Casita Clements, a recently constructed student residence on the campus of SMU-in-Taos, is the first commercial or institutional building in the Taos area to achieve the U.S. Green Building Council’s LEED certification for sustainable, environmentally responsible construction. The 3,457 square-foot adobe structure has been awarded the elite “gold” certification.
Six other student casitas on the Taos campus were recently renovated to meet green building standards and are currently being reviewed by the council for LEED certification. In addition, SMU-in-Taos broke ground on July 23 for a faculty casita that will be renovated and expanded to meet LEED standards.
Casita Clements is one of only four university buildings statewide to achieve LEED certification. New Mexico Governor Bill Richardson signed an executive order in 2006 requiring future state-funded projects over 15,000 feet be built to meet LEED “silver” standards, mandating green construction for future projects at state universities. As a private university, SMU is not bound by that order but undertook the commitment voluntarily.
“I think that is a great distinction to make,” said Julie Walleisa, an Albuquerque architect who chairs the New Mexico chapter of the U.S. Green Building Council. “In my mind, it counts more that SMU wasn’t required to do this. And getting gold certification puts you above that requirement for state buildings.”
The LEED (Leadership in Energy and Environmental Design) program offers four levels of certification: certified, silver, gold and platinum. Candidates are judged on a point system that measures energy savings, water efficiency, CO2 emissions reduction, improved indoor environmental quality, stewardship of resources and sensitivity to their impacts. The LEED program includes in the same category new construction for commercial and institutional projects ranging from retail buildings to campus residential projects and laboratories.
SMU administrators have committed to building facilities to LEED standards on the University’s main Dallas campus as well, but say they feel a special commitment to environmental sustainability in northern New Mexico through the Taos experience.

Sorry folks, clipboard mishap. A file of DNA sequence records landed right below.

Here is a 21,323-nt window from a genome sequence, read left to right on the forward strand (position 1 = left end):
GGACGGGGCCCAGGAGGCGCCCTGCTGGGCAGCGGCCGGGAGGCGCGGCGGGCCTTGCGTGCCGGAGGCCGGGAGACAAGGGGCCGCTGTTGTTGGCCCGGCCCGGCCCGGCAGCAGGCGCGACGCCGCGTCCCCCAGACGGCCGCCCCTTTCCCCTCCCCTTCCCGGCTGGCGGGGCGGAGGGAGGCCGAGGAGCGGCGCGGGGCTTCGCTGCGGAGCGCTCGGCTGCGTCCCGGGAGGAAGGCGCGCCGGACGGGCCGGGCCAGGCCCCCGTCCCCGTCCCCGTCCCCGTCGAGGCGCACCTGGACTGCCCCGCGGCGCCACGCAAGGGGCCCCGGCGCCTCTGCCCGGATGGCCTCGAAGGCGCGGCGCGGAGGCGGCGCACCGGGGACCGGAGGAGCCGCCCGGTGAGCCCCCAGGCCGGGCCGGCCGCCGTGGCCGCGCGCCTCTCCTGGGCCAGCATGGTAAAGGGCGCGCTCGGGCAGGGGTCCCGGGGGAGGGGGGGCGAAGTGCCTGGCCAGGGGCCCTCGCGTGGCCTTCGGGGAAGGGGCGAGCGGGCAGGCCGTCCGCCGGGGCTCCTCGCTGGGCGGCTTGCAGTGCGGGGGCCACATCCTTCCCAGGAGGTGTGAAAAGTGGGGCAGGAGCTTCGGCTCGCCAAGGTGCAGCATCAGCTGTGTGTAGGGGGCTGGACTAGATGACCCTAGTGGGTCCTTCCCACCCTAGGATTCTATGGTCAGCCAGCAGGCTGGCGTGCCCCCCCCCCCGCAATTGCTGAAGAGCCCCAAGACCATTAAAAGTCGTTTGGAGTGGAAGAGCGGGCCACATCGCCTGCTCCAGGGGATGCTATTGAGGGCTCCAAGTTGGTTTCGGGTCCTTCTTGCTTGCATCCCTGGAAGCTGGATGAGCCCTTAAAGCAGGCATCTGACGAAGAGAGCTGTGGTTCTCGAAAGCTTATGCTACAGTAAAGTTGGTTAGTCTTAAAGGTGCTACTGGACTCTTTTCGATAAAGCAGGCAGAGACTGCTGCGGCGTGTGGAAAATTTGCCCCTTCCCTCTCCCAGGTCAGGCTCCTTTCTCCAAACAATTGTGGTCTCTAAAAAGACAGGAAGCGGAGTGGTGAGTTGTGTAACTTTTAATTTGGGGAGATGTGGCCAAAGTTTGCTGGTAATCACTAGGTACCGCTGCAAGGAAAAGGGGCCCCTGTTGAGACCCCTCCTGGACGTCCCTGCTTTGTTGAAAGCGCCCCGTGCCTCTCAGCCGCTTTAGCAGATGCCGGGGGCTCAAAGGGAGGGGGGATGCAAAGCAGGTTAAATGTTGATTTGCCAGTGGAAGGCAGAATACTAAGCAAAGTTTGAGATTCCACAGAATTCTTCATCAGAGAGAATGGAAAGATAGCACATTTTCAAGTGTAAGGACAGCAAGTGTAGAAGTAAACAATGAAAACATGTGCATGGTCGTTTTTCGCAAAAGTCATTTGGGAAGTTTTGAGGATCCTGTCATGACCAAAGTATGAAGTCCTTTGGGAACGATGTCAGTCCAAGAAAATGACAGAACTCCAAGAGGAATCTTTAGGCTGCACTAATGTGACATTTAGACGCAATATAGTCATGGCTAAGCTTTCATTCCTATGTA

“Part of the educational context of our program rests on our focus on sustainability, permeating our curriculum, facilities, student activities and even our dining experiences,” said Mike Adler, SMU-in-Taos executive director. “Our emphasis on recycling, use of renewable energy sources, locally grown foods and green construction provide learning experiences for faculty, students and visitors on the campus.”
The SMU campus at Fort Burgwin, located south of Taos on State Highway 518, has been an educational and research center of Southern Methodist University since 1973, offering courses and an archaeological field school at Pot Creek Pueblo. The original student and faculty casitas were too rustic to provide comfortable quarters during cold weather months, so programs historically were restricted to late spring and summer. Broad campus improvements, including new and renovated casitas, have been made possible by a $4 million lead gift from former Texas Gov. William Clements, Jr., his wife, Rita, and other supporters. As a result, SMU-in-Taos is now able to offer programs throughout the year.
Gifts for enhancements at SMU-in-Taos are part of SMU’s major gifts campaign, SMU Unbridled: The Second Century Campaign, which is raising endowment for additional student scholarships, faculty positions and academic programs, and the campus experience both at SMU-in-Taos and the main campus in Dallas.